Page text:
Transactions of the Royal Society of Tropical Medicine and Hygiene 10/2005; 99(9):664-8. · 1.93 Impact Factor
[Show abstract][Hide abstract] ABSTRACT: In an expansion of the first Mekong Malaria monograph published in 1999, this second monograph updates the malaria database in the countries comprising the Mekong region of Southeast Asia. The update adds another 3 years' information to cover cumulative data from the 6 Mekong countries (Cambodia, China/Yunnan, Lao PDR, Myanmar, Thailand, Viet Nam) for the six-year period 1999-2001. The objective is to generate a more comprehensive regional perspective in what is a global epicenter of drug resistant falciparum malaria, in order to improve malaria control on a regional basis in the context of social and economic change. The further application of geographical information systems (GIS) to the analysis has underscored the overall asymmetry of disease patterns in the region, with increased emphasis on population mobility in disease spread. Of great importance is the continuing expansion of resistance of P. falciparum to antimalarial drugs in common use and the increasing employment of differing drug combinations as a result. The variation in drug policy among the 6 countries still represents a major obstacle to the institution of region-wide restrictions on drug misuse. An important step forward has been the establishment of 36 sentinel sites throughout the 6 countries, with the objective of standardizing the drug monitoring process; while not all sentinel sites are fully operational yet, the initial implementation has already given encouraging results in relation to disease monitoring. Some decreases in malaria mortality have been recorded. The disease patterns delineated by GIS are particularly instructive when focused on inter-country distribution, which is where more local collaborative effort can be made to rationalize resource utilization and policy development. Placing disease data in the context of socio-economic trends within and between countries serves to further identify the needs and the potential for placing emphasis on resource rationalization on a regional basis. Despite the difficulties, the 6-year time frame represented in this monograph gives confidence that the now well established collaboration is becoming a major factor in improving malaria control on a regional basis and hopefully redressing to a substantial degree the key problem of spread of drug resistance regionally and eventually globally.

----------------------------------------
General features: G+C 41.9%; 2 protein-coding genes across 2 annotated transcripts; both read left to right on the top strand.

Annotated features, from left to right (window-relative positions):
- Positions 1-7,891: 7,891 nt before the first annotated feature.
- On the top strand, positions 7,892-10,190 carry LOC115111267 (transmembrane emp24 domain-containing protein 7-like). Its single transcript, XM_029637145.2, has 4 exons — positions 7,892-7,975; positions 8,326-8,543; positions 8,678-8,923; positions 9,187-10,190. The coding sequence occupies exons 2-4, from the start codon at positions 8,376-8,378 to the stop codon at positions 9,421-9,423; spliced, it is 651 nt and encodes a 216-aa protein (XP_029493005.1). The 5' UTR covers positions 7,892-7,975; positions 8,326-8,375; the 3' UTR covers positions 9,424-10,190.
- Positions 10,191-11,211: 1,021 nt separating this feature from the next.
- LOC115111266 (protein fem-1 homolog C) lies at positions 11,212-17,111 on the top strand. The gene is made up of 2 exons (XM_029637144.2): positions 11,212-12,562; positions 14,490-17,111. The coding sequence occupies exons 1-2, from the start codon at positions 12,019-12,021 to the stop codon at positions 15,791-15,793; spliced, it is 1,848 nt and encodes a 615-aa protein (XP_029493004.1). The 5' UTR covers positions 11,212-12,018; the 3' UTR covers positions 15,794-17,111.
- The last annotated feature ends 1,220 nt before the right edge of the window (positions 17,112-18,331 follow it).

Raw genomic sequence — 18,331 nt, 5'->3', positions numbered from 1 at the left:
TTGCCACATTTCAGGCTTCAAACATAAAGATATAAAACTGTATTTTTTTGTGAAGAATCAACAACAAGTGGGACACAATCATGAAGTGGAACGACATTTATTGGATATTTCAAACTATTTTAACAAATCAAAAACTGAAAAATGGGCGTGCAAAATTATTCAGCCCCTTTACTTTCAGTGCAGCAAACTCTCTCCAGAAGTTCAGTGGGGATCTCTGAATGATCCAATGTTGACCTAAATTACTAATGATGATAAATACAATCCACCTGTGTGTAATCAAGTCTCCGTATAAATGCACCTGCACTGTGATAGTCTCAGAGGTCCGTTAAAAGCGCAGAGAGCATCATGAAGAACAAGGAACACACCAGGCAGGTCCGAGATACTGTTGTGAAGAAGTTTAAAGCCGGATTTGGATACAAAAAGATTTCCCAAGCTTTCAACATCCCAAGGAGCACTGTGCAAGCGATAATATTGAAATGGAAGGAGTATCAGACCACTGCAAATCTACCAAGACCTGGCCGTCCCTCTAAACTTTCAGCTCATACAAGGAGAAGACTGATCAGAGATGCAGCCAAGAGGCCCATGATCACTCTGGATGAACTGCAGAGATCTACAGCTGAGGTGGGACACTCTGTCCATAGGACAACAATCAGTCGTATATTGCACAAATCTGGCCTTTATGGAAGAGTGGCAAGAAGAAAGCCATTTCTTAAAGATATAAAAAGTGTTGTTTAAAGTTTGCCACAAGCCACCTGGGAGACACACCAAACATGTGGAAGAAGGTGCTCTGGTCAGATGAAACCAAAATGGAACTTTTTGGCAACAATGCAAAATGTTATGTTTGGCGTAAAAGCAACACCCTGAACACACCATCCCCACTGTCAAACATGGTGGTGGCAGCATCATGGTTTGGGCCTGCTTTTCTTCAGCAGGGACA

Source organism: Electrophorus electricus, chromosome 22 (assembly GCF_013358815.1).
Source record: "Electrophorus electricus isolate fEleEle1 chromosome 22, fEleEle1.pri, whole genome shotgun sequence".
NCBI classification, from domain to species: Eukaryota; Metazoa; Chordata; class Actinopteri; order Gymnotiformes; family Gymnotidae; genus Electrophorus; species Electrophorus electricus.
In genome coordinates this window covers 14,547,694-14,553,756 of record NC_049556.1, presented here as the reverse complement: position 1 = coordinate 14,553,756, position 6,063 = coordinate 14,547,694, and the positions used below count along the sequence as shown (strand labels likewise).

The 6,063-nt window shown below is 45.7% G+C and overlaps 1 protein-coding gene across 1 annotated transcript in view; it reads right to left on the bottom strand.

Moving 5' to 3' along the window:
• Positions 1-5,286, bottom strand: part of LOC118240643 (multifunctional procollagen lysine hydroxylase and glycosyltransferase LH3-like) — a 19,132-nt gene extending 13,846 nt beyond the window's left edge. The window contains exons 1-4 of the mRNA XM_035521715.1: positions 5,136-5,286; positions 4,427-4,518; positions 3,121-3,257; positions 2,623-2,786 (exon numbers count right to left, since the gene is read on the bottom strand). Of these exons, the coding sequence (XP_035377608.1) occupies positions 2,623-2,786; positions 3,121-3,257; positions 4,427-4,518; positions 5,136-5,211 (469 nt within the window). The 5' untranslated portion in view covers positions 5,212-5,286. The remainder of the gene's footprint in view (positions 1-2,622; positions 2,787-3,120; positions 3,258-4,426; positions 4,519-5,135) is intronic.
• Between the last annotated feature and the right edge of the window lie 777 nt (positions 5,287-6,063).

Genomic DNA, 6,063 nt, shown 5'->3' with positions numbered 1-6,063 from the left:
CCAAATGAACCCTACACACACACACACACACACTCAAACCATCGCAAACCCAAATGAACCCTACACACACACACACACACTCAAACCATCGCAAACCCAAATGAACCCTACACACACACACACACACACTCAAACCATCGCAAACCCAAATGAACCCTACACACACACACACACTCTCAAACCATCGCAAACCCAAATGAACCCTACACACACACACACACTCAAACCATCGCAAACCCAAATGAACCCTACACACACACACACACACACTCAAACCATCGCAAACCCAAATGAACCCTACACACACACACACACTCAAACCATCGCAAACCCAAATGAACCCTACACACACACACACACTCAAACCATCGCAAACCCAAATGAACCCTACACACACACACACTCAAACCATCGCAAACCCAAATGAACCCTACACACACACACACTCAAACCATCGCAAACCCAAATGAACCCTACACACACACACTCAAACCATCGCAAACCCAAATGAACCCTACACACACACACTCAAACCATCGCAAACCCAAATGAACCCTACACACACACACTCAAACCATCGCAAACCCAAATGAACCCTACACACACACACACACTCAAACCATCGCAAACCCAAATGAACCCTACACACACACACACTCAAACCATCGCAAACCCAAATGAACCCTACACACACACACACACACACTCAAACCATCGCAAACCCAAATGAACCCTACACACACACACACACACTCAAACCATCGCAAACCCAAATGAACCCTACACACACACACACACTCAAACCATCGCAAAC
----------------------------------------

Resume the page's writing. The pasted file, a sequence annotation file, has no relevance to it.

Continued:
The Southeast Asian journal of tropical medicine and public health 02/2003; 34 Suppl 4:1-102. · 0.55 Impact Factor